Pittsburgh Councilman Patrick Dowd today announced his bid to unseat Mayor Luke Ravenstahl in the May 19 Democratic primary.
Announcing his campaign as snow fell in Polish Hill, Mr. Dowd said, "We're not afraid of the elements. As a matter of fact, we like the winds of change that are blowing today."
He criticized Mr. Ravenstahl for being missing in action on issues from campaign finance reform to gun control to the federal economic stimulus package. He said he worked with the mayor last year but is now "completely dissatisfied with what's going on."
As Mr. Dowd was making his announcement, Mr. Ravenstahl's office announced the incumbent would be traveling to the White House tomorrow along with more than 60 other U.S. mayors to meet with President Barack Obama and Vice President Joseph Biden. The topic, according to the mayor's office, is implementation of the stimulus.
Mr. Dowd said his first act as mayor would be to ban no-bid contracts "for any person that has contributed to the campaign of any official of the City of Pittsburgh." He said he believes there is a correlation between campaign contributions and city contracts that must stop.
Also running in the primary is attorney Carmen L. Robinson of the Hill District, a former police sergeant.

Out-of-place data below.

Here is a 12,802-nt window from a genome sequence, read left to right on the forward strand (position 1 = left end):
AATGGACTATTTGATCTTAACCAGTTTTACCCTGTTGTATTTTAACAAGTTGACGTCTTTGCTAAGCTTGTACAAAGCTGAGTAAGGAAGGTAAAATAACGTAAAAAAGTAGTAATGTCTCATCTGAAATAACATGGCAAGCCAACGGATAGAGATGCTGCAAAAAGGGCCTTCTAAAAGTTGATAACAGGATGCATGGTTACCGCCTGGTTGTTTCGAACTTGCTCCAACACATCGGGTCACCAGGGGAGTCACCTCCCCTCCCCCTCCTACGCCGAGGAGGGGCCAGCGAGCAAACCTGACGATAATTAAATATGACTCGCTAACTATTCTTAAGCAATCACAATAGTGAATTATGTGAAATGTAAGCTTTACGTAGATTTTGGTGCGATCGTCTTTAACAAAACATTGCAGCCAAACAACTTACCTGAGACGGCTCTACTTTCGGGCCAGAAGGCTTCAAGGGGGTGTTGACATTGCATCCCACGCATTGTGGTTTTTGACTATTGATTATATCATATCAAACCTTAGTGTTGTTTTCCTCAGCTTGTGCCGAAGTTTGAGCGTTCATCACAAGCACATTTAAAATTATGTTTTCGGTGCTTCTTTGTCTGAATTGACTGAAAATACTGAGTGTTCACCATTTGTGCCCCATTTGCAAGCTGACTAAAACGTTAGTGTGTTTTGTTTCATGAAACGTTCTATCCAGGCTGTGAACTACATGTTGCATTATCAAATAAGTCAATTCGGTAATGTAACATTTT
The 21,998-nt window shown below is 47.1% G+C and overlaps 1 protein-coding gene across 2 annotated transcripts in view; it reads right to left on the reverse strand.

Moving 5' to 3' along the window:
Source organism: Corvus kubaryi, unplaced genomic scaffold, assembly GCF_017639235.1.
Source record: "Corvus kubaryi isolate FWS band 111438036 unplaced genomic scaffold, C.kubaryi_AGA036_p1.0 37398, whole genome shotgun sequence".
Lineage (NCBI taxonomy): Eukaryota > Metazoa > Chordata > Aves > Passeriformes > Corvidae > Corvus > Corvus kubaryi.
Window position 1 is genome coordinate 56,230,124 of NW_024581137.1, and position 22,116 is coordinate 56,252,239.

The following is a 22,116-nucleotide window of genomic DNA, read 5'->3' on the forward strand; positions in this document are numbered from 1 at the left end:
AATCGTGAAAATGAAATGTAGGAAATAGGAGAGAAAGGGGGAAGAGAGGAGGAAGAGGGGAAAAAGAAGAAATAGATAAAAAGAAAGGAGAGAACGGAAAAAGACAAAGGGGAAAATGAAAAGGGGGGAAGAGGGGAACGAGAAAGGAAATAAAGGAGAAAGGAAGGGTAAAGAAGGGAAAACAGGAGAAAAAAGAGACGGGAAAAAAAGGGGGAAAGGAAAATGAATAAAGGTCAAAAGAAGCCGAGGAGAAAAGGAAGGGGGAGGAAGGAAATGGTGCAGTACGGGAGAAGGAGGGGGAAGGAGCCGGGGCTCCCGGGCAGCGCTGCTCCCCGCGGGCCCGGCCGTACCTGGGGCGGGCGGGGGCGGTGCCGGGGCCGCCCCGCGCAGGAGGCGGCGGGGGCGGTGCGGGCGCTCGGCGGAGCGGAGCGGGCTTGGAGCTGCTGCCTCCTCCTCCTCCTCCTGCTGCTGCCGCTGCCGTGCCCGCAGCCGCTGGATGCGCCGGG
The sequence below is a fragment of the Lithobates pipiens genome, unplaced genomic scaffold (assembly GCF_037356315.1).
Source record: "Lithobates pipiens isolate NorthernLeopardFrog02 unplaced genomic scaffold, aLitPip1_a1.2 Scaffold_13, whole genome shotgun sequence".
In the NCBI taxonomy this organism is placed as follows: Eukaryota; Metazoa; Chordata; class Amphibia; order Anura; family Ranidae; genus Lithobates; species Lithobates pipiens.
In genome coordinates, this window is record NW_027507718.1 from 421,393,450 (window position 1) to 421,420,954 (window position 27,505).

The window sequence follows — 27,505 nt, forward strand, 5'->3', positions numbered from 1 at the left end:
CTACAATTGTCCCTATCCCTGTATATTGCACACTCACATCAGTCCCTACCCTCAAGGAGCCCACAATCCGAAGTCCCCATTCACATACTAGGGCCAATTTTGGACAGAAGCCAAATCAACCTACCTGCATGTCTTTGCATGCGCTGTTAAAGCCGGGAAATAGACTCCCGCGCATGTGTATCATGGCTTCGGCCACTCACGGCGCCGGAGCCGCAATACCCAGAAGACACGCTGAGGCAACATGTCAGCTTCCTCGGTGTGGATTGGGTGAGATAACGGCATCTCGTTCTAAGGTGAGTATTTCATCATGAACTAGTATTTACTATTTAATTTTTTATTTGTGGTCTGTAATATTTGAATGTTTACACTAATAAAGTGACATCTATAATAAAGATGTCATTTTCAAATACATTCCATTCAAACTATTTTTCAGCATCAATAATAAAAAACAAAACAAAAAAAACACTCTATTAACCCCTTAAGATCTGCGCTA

Asked about Mr. Dowd's then-impending entry into the race yesterday, Mr. Ravenstahl welcomed the competition.
"I'm excited to have the opportunity to tell my story, to talk about Pittsburgh, to talk about our administration and the wonderful things we think are happening," he said. "So I welcome the opportunity to have a forum to tell our story.
"I'm sure we'll have debates."
Mr. Dowd lives in Highland Park, and Mr. Ravenstahl in Summer Hill. The two entered electoral politics in 2003, when Mr. Dowd toppled incumbent school board member Darlene Harris -- now a council colleague -- and Mr. Ravenstahl beat incumbent councilwoman Barbara Burns.
In 2006, Mr. Ravenstahl became mayor upon the death of Bob O'Connor. Mr. Dowd beat incumbent councilman Len Bodack in 2007.
The race featuring Mr. Dowd, who will turn 41 in March, Ms. Robinson, 40, and Mr. Ravenstahl, won turned 29 two weeks ago, marks a generational shift in Pittsburgh's mayoral politics.